MONROVIA, Liberia – West African peacekeeping forces said they would send troops to north-central Liberia as early as Saturday, moving into the countryside for the first time to quell unrest that has forced tens of thousands of civilians to flee.
Col. Theophilus Tawiah, the force's chief of staff, on Friday urged those displaced by the war to return to refugee camps and their homes in the north, saying troops would be there soon to protect them.
"We are reassuring them that we are deploying by the weekend, so they should go back to their camps," Tawiah said. He added there would be "big trouble" if the refugees headed for Monrovia.
The commanding officer for Guinea-Bissau (search), which has 500 troops in the peace force, traveled to the north-central town of Kakata on Friday to prepare for deployment there, Tawiah said.
The move north would mark the month-old peace mission's first sizable deployment into the interior.
The arrival of the peace force on Aug. 4, followed by a peace accord Aug. 18, largely has brought calm to Liberia's capital. It has helped end 2 months of rebel sieges of Monrovia, lifted after warlord-president Charles Taylor (search) resigned and flew into exile in Nigeria on Aug. 11.
The Guinea-Bissau troops are to be based in Kakata, 35 miles north of Monrovia.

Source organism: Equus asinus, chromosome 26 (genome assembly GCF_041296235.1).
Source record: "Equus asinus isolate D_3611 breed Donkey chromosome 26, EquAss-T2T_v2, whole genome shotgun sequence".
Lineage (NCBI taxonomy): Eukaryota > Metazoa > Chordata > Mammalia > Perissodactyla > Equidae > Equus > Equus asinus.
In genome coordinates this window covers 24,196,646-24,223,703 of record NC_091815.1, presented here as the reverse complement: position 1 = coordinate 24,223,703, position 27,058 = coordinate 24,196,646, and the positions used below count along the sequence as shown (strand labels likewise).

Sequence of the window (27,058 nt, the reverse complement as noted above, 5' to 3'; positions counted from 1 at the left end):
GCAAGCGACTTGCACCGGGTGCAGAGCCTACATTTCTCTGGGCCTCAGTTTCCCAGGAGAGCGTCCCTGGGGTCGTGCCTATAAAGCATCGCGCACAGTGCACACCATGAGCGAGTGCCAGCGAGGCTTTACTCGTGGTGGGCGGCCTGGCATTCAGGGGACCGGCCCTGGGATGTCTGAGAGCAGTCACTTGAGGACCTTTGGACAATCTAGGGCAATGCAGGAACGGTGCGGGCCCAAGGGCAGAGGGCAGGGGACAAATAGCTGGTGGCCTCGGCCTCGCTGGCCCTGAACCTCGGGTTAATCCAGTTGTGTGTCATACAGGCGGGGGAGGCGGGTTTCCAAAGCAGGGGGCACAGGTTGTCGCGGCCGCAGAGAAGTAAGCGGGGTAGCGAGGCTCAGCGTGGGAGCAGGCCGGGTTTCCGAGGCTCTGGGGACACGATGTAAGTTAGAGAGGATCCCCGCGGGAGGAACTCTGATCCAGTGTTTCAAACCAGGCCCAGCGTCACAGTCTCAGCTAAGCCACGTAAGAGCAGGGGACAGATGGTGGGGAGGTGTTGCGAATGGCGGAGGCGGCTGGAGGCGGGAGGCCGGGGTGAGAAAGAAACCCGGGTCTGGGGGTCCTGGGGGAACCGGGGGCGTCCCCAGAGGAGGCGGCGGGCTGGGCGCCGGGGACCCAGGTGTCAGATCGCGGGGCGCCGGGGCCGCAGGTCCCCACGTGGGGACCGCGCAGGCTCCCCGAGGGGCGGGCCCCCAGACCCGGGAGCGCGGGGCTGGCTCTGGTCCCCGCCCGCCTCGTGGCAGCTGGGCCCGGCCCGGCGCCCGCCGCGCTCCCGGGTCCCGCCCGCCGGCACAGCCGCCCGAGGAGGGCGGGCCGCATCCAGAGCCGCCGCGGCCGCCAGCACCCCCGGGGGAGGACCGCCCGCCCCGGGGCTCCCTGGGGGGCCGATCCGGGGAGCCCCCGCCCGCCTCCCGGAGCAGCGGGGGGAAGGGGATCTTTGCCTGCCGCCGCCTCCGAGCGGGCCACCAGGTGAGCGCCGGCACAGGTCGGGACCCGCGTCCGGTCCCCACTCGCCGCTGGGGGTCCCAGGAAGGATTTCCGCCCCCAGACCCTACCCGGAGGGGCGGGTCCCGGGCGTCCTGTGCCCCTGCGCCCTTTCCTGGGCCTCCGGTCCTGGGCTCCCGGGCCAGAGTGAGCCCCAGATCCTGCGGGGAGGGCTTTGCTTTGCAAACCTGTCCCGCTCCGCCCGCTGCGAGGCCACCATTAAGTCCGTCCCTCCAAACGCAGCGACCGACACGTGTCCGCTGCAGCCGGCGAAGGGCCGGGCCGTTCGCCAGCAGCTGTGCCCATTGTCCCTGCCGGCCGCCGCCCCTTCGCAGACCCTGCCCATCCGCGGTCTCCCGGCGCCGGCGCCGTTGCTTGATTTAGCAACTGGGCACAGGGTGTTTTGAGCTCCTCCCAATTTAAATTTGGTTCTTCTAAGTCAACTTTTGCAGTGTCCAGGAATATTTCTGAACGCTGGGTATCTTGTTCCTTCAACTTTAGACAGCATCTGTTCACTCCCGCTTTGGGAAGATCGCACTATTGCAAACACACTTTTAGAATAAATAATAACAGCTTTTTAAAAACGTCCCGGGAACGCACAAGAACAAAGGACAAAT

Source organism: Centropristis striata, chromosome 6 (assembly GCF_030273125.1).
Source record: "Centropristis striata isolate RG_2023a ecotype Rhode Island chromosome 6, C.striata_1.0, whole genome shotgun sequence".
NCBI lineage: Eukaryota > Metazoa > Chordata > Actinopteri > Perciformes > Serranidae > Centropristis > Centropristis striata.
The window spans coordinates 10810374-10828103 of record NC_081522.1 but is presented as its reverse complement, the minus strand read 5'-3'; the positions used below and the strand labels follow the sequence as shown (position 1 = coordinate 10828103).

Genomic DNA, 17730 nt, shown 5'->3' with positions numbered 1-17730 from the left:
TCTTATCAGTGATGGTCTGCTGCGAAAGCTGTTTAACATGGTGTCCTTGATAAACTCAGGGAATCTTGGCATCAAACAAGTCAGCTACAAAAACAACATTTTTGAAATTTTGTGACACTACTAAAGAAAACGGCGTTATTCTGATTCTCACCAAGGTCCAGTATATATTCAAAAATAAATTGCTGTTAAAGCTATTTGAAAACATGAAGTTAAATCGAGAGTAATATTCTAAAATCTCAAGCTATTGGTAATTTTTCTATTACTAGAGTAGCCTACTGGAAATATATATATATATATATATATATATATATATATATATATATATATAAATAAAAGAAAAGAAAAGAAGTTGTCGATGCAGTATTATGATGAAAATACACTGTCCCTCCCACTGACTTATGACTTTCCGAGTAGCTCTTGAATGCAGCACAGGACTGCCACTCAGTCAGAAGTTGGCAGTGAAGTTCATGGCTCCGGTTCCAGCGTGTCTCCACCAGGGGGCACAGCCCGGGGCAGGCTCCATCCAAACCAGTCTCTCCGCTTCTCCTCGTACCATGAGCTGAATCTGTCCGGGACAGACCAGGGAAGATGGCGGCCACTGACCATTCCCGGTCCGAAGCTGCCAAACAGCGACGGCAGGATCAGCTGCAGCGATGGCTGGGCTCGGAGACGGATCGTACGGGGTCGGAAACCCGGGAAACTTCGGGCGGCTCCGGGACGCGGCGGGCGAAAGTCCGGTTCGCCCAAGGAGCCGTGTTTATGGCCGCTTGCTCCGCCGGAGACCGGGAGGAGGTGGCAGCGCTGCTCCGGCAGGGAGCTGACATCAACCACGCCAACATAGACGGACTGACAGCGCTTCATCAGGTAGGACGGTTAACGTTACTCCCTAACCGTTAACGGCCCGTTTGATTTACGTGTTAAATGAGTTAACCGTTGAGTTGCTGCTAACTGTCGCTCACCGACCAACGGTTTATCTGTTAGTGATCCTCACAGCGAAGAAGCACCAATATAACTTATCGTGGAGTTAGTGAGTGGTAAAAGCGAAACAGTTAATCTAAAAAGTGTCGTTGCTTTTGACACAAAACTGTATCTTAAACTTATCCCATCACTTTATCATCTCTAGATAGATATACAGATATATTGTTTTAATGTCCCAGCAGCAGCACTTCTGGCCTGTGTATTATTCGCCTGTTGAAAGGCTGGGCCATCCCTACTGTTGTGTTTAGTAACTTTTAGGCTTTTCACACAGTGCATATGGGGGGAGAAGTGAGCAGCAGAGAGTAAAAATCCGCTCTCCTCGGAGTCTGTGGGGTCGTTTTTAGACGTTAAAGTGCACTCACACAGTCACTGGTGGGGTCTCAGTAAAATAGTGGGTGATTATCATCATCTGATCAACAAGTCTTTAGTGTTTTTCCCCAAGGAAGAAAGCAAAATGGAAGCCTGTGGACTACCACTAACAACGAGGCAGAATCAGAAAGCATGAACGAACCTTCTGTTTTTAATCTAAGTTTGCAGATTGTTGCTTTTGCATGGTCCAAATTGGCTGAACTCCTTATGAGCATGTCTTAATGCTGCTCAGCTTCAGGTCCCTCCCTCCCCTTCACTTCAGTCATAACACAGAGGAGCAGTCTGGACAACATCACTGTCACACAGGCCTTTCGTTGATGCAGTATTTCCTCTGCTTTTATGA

North-central Liberia remains the most volatile area following the peace deal. The town of Gbarnga was Taylor's stronghold during Liberia's 1989-96 civil war; as president, he put his most-feared forces in the nearby town of Gbatala.
Rebels are believed to hold at least Gbatala, and Gbarnga has been the scene of repeated attacks and counterattacks.
On Tuesday, tens of thousands of refugees fled camps to the north of Kakata, saying they had heard gunfire, mortars and rumors of fighting nearby.
A West African team dispatched to the area Thursday to investigate reports of fighting said it found only abandoned homes and shops.
The flight was only the latest from the area in weeks of lingering unrest in the countryside.
It has been impossible to determine the severity of continuing clashes in the interior. Many believe the combatants are concentrating on securing territory or property before the nationwide deployment of the peacekeepers.
Taylor's defense minister, Daniel Chea (search), admitted last month that his men had faked reports of attack on one north-central town to scare inhabitants and make it easier for fighters to engage in looting.
The peacekeeping force has reached 3,050 and is expected to reach nearly 3,500 African troops by Wednesday.